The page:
The letter to the Environmental Protection Agency from Attorney General Scott Pruitt of Oklahoma carried a blunt accusation: Federal regulators were grossly overestimating the amount of air pollution caused by energy companies drilling new natural gas wells in his state.But Mr. Pruitt left out one critical point. The three-page letter was written by lawyers for Devon Energy, one of Oklahoma’s biggest oil and gas companies, and was delivered to him by Devon’s chief of lobbying.“Outstanding!” William F. Whitsitt, who at the time directed government relations at the company, said in a note to Mr. Pruitt’s office. The attorney general’s staff had taken Devon’s draft, copied it onto state government stationery with only a few word changes, and sent it to Washington with the attorney general’s signature. “The timing of the letter is great, given our meeting this Friday with both E.P.A. and the White House.”Mr. Whitsitt then added, “Please pass along Devon’s thanks to Attorney General Pruitt.”The email exchange from October 2011, obtained through an open-records request, offers a hint of the unprecedented, secretive alliance that Mr. Pruitt and other Republican attorneys general have formed with some of the nation’s top energy producers to push back against the Obama regulatory agenda, an investigation by The New York Times has found.The email exchange from October 2011, obtained through an open-records request, offers a hint of the unprecedented, secretive alliance that Mr. Pruitt and other Republican attorneys general have formed with some of the nation’s top energy producers to push back against the Obama regulatory agenda, an investigation by The New York Times has found.Attorneys general in at least a dozen states are working with energy companies and other corporate interests, which in turn are providing them with record amounts of money for their political campaigns, including at least $16 million this year.They share a common philosophy about the reach of the federal government, but the companies also have billions of dollars at stake. And the collaboration is likely to grow: For the first time in modern American history, Republicans in January will control a majority — 27 — of attorneys general’s offices.The Times reported previously how individual attorneys general have shut down investigations, changed policies or agreed to more corporate-friendly settlement terms after intervention by lobbyists and lawyers, many of whom are also campaign benefactors.But the attorneys general are also working collectively. Democrats for more than a decade have teamed up with environmental groups such as the Sierra Club to use the court system to impose stricter regulation. But never before have attorneys general joined on this scale with corporate interests to challenge Washington and file lawsuits in federal court.Out of public view, corporate representatives and attorneys general are coordinating legal strategy and other efforts to fight federal regulations, according to a review of thousands of emails and court documents and dozens of interviews.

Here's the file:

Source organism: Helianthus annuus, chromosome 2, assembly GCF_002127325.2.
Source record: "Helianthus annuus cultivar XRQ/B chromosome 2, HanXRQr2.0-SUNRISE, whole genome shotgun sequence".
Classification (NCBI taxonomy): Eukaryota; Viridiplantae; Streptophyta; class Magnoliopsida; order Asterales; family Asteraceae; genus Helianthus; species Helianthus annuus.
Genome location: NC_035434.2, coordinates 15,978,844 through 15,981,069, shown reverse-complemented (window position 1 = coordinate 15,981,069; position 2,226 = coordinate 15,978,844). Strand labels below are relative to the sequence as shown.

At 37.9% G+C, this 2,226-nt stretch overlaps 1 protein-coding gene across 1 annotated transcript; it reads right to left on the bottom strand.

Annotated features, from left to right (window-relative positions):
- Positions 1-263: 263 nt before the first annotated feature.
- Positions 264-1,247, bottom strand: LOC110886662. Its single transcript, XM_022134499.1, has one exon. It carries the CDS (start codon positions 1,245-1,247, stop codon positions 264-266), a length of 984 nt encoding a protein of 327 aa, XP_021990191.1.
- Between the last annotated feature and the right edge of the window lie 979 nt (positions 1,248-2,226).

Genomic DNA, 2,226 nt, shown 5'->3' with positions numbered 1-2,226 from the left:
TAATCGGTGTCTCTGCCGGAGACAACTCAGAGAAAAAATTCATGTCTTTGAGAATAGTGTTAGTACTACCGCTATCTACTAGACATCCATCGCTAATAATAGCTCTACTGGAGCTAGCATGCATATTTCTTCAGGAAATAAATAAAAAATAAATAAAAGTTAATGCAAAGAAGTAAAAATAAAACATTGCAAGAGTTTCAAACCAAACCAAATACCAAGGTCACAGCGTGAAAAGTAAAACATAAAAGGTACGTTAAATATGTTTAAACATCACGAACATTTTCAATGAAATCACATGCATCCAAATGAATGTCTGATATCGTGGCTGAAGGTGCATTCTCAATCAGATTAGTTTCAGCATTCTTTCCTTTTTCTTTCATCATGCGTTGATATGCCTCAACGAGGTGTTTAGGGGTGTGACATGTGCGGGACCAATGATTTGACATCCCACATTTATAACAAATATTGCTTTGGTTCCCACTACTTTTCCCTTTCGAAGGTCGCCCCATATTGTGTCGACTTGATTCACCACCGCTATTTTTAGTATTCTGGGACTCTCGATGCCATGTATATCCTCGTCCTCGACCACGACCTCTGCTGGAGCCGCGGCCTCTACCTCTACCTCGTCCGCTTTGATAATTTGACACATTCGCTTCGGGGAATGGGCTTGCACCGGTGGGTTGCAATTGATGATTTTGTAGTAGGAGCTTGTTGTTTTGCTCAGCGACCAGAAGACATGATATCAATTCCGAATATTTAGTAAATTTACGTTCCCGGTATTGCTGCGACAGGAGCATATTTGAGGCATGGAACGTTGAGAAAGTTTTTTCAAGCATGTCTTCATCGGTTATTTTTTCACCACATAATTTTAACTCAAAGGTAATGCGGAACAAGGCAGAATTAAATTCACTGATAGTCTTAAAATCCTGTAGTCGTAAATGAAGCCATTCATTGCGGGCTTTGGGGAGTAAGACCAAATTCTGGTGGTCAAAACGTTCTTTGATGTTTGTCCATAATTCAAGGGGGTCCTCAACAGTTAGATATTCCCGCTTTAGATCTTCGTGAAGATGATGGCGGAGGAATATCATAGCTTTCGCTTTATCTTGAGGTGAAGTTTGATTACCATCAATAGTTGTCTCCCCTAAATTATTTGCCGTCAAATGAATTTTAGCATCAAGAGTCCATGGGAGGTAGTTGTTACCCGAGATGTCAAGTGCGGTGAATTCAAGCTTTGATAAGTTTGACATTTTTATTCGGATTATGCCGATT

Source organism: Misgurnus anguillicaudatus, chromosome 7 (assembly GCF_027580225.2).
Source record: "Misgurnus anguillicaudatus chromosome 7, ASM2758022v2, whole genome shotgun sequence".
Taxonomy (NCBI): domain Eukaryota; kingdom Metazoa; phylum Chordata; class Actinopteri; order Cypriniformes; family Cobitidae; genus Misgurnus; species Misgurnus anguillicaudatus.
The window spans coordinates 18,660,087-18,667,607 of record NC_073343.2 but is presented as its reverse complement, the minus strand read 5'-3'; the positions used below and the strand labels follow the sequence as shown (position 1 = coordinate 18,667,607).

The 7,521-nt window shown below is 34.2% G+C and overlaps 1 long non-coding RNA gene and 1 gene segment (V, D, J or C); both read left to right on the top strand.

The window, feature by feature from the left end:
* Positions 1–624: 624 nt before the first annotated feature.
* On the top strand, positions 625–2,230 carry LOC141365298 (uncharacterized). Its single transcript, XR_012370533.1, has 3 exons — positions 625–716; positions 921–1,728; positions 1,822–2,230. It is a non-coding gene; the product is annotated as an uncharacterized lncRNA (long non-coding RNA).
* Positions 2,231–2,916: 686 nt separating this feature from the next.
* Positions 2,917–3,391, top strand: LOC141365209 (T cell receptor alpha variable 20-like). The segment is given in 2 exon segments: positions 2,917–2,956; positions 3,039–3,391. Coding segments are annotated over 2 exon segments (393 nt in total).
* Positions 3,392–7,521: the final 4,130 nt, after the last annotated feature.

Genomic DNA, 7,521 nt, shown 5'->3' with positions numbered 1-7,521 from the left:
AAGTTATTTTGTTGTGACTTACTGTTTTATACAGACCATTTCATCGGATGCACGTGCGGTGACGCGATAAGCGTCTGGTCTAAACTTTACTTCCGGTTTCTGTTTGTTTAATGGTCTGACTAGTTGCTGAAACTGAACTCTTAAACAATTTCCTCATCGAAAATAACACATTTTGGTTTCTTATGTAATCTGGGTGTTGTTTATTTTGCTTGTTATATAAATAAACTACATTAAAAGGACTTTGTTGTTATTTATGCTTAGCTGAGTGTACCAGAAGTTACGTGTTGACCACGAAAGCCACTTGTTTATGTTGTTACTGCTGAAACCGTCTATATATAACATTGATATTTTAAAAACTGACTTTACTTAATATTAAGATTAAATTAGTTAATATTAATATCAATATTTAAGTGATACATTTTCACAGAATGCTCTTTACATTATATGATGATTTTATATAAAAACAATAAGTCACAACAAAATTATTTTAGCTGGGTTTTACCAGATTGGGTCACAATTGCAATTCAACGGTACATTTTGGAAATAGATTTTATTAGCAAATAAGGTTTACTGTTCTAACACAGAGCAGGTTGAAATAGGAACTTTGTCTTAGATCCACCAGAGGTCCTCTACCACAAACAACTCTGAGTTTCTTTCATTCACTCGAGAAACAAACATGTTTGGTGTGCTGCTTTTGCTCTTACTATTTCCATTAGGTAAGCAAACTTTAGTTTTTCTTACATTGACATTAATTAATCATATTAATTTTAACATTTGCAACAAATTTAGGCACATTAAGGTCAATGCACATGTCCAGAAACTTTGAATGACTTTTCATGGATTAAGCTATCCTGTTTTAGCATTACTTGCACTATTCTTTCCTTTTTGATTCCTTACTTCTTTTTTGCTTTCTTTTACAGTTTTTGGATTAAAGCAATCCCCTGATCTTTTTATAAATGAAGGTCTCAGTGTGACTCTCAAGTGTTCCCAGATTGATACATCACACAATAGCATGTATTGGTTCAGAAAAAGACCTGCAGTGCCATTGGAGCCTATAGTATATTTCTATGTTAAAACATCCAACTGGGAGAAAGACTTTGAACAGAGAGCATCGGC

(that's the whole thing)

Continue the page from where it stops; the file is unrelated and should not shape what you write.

Hard to believe, huh? Energy companies are using their money, power and influence to unethically rig the system in their favor. What's next? The Oklahoman protecting their friends and allies instead of reporting the news?